Macky Alston leads a bit of a double life.

By day he runs a media training program at Auburn Seminary in New York city for “faith leaders who speak out for justice through the media.” By night, on weekends, and sometimes around the clock, he is also an award-winning documentary filmmaker. His most recent film, Love Free or Die, merged these two lives.

Mr. Alston first met Gene Robinson as his media trainer. At the time Mr. Robinson was an openly gay Episcopal priest. A few years into their working relationship, though, Mr. Robinson was elected bishop of the diocese of New Hampshire, making him the first openly gay bishop. This set off a schism throughout the international Episcopal community and there was fierce opposition to the appointment. At his consecration in 2003, Mr. Robinson had to wear a bulletproof vest to the ceremony.

“He was talking about how the death threats started again and how everything might change in New Hampshire and the nation, in the church, and I said, you will go down in church history and history in general,” Mr. Alston said to a packed crowd at a screening of the movie at the Film Center on Saturday. “Somebody ought to tell this story.”

Bishop Gene Robinson, consecrated in 2003, and his partner Mark Andrew.

The somebody turned out to be Mr. Alston.

Mr. Alston spent four years with Mr. Robinson documenting on film an especially explosive time in the bishop’s life, and the life of the church. Mr. Robinson became the lead voice in the movement for the Episcopal Church to allow gays and lesbians to be ordained, and for churches to allow same-sex marriages in states where it is legal.

The movie first premiered at the 2012 Sundance film festival.

Mr. Alston is a graduate of the Union Theological Seminary and he has been making documentaries for more than 20 years. He described the filmmaking for Love Free or Die as both beautiful and painstaking. But when the Episcopal Church voted in 2012 to allow the consecration of gay bishops and to allow same-sex marriages in states where it is legal, Mr. Alston said his faith was restored.

“It’s hard to watch folks fight about whether or not you are fully human and whether or not you are beloved by God,” said Mr. Alston, who is also gay. “But to see history tip on my watch was one of the greatest gifts of my life. To see the church stand for my family, restored my faith in the church.”

The wins for marriage equality in 2012 marked a shift in the intersection of ideology and religion, he added.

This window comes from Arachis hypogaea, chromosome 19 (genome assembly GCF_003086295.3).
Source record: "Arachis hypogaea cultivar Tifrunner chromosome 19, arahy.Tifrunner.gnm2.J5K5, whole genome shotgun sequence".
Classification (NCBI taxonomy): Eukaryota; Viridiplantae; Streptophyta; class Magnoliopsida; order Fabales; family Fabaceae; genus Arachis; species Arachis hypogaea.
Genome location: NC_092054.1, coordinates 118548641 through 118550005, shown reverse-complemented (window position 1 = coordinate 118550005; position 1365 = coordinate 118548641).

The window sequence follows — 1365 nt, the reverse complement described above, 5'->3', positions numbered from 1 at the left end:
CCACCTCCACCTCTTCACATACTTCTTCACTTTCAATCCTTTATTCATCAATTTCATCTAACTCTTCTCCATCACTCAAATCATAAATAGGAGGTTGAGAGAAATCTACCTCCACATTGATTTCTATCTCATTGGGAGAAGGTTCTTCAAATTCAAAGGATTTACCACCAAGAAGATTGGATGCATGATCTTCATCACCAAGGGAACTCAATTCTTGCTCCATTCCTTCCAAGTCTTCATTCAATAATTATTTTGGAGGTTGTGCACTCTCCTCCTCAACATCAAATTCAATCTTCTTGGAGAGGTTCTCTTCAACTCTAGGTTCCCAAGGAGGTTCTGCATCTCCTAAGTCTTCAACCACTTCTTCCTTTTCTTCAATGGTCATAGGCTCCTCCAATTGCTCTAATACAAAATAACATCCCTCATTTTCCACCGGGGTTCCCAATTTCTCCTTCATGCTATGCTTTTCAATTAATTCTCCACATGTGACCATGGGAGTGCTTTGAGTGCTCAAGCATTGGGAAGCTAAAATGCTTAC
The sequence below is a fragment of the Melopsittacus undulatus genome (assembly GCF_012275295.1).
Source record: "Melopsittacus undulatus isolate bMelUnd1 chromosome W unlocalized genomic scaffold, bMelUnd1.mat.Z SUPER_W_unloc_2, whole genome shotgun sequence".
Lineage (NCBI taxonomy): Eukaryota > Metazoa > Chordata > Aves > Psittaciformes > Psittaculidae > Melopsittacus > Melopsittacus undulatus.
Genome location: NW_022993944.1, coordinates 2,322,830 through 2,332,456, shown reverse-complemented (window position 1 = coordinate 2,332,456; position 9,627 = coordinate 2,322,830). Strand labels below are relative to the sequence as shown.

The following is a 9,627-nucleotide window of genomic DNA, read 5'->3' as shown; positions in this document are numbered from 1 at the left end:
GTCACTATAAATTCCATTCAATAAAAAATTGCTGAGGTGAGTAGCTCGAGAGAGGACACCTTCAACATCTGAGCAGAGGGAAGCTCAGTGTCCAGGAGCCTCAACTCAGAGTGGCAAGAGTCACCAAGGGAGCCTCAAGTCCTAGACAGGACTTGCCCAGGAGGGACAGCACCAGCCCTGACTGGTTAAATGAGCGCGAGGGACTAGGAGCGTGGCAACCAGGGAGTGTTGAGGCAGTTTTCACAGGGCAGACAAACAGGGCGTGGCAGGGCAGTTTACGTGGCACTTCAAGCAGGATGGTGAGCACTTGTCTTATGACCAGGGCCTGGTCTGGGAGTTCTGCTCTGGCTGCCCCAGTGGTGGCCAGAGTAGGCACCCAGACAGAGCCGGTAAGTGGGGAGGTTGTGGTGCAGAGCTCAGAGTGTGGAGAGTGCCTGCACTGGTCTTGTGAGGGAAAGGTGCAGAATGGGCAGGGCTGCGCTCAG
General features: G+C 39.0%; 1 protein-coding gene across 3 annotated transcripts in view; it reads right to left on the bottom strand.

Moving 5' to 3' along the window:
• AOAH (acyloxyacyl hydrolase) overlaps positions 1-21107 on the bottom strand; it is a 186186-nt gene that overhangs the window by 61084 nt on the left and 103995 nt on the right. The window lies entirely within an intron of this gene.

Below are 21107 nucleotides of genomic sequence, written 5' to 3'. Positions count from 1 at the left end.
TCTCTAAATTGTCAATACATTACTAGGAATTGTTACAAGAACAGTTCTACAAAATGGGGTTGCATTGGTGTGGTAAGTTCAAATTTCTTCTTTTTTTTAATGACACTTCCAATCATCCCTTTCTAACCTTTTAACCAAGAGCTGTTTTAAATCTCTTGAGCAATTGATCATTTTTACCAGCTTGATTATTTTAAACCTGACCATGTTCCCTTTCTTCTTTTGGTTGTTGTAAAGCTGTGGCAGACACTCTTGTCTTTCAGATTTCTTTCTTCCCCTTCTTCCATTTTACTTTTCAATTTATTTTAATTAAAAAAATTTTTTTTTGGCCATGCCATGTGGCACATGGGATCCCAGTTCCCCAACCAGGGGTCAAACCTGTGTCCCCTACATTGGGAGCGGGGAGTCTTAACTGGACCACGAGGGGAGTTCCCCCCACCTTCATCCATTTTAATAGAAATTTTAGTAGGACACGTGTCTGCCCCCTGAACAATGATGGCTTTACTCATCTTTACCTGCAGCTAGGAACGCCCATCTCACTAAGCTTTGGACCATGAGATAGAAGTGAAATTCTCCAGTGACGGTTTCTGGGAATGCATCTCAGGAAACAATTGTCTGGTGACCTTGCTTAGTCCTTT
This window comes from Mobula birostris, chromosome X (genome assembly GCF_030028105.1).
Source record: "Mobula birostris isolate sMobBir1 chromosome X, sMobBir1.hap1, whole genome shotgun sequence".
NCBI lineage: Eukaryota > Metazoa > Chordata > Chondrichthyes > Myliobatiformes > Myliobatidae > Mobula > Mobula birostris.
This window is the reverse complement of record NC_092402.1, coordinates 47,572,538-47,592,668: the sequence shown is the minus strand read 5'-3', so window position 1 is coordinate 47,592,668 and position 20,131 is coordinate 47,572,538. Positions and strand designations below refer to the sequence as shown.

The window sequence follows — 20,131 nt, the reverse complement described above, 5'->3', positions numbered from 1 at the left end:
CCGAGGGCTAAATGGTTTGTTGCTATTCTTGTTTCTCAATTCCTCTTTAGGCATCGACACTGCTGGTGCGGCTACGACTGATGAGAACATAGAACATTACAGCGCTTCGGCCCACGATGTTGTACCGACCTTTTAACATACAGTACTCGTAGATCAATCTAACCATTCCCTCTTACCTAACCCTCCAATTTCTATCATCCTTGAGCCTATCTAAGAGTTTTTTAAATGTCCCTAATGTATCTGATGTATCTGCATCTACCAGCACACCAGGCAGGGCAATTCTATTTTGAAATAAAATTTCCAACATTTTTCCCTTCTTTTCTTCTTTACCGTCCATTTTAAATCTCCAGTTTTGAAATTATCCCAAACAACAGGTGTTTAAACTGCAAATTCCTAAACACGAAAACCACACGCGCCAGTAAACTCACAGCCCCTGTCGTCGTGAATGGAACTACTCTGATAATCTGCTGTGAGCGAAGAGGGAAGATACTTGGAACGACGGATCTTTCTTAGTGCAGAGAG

Mr. Alston spent four years with Bishop Robinson gathering material for the film. — Ivy Ashe

“When Barack Obama came out for marriage equality, he said as a person of faith, based on the people I have come to know, I realize I have been wrong and now I stand for marriage equality,” Mr. Alston said. “So this faith piece is the sticking point for so many folks in what is right and what is wrong. These moments have meant everything.”

But the fight is far from over, he said.

“There are prophets of our time, representatives as a force for good, that we haven’t heard from in a really long time. But that day is yesterday. I think there is a new day, but we have to step up. If you look at any major social movement you’ll see prophets on the front lines, often martyrs, who were speaking the language of religion about how sacred life is and that we must not rest until the world and all on it can flourish.”

As a companion piece to the film Mr. Alston created an online forum called the Friends and Family Plan, which provides strategies, messages and resources for talking to friends and family about supporting lesbian, gay, bisexual and transgender equality in Christianity.

“It’s all about person to person, and you can move folks I can’t on this issue, if you are so inclined,” he said.

The film and the online forum are ways of reaching others, but it remains a challenging and complex issue, Mr. Alston said.

“There’s a sentence in the film that Bishop Robinson offers us where he says that he is angry at the church, but that doesn’t mean that he has lost his faith in God, not by a long shot,” Mr. Alston said. “I knew in making Love Free or Die that it didn’t really matter what side the church was going to fall on this issue. It was going to be a gripping story.”

Love Free or Die is available on For more information on the Friends and Family Plan visit